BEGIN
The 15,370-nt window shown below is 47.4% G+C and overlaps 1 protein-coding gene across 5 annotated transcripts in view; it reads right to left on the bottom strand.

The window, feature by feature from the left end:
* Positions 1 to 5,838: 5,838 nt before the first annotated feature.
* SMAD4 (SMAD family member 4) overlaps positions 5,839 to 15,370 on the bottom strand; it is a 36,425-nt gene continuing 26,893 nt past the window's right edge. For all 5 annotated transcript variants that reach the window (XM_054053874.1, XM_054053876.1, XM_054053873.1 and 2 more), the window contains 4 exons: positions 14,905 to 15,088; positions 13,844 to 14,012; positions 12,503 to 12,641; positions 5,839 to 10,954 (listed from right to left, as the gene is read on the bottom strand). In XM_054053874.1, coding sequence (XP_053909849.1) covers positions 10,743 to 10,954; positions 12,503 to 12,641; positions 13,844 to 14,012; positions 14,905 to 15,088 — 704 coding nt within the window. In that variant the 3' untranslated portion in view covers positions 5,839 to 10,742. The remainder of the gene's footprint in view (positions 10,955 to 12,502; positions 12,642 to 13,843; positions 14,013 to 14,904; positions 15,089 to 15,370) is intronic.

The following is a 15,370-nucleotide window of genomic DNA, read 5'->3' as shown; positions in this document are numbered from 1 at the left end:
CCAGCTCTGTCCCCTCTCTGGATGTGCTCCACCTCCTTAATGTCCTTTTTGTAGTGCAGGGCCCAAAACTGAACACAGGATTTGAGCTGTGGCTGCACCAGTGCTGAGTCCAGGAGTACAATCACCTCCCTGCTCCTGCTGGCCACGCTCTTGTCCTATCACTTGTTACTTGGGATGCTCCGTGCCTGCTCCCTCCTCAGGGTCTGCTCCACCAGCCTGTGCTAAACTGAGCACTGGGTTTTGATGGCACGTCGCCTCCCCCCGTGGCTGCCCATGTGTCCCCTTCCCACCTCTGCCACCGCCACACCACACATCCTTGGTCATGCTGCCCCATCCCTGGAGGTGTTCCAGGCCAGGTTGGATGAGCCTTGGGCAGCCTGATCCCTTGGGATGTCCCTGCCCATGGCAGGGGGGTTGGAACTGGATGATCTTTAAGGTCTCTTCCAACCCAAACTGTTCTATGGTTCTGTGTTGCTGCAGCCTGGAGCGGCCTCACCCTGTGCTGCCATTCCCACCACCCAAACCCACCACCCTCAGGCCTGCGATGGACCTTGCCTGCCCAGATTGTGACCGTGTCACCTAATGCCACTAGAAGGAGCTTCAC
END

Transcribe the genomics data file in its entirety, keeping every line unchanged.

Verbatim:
The 15,370-nt window shown below is 47.4% G+C and overlaps 1 protein-coding gene across 5 annotated transcripts in view; it reads right to left on the bottom strand.

The window, feature by feature from the left end:
* Positions 1 to 5,838: 5,838 nt before the first annotated feature.
* SMAD4 (SMAD family member 4) overlaps positions 5,839 to 15,370 on the bottom strand; it is a 36,425-nt gene continuing 26,893 nt past the window's right edge. For all 5 annotated transcript variants that reach the window (XM_054053874.1, XM_054053876.1, XM_054053873.1 and 2 more), the window contains 4 exons: positions 14,905 to 15,088; positions 13,844 to 14,012; positions 12,503 to 12,641; positions 5,839 to 10,954 (listed from right to left, as the gene is read on the bottom strand). In XM_054053874.1, coding sequence (XP_053909849.1) covers positions 10,743 to 10,954; positions 12,503 to 12,641; positions 13,844 to 14,012; positions 14,905 to 15,088 — 704 coding nt within the window. In that variant the 3' untranslated portion in view covers positions 5,839 to 10,742. The remainder of the gene's footprint in view (positions 10,955 to 12,502; positions 12,642 to 13,843; positions 14,013 to 14,904; positions 15,089 to 15,370) is intronic.

The following is a 15,370-nucleotide window of genomic DNA, read 5'->3' as shown; positions in this document are numbered from 1 at the left end:
CCAGCTCTGTCCCCTCTCTGGATGTGCTCCACCTCCTTAATGTCCTTTTTGTAGTGCAGGGCCCAAAACTGAACACAGGATTTGAGCTGTGGCTGCACCAGTGCTGAGTCCAGGAGTACAATCACCTCCCTGCTCCTGCTGGCCACGCTCTTGTCCTATCACTTGTTACTTGGGATGCTCCGTGCCTGCTCCCTCCTCAGGGTCTGCTCCACCAGCCTGTGCTAAACTGAGCACTGGGTTTTGATGGCACGTCGCCTCCCCCCGTGGCTGCCCATGTGTCCCCTTCCCACCTCTGCCACCGCCACACCACACATCCTTGGTCATGCTGCCCCATCCCTGGAGGTGTTCCAGGCCAGGTTGGATGAGCCTTGGGCAGCCTGATCCCTTGGGATGTCCCTGCCCATGGCAGGGGGGTTGGAACTGGATGATCTTTAAGGTCTCTTCCAACCCAAACTGTTCTATGGTTCTGTGTTGCTGCAGCCTGGAGCGGCCTCACCCTGTGCTGCCATTCCCACCACCCAAACCCACCACCCTCAGGCCTGCGATGGACCTTGCCTGCCCAGATTGTGACCGTGTCACCTAATGCCACTAGAAGGAGCTTCAC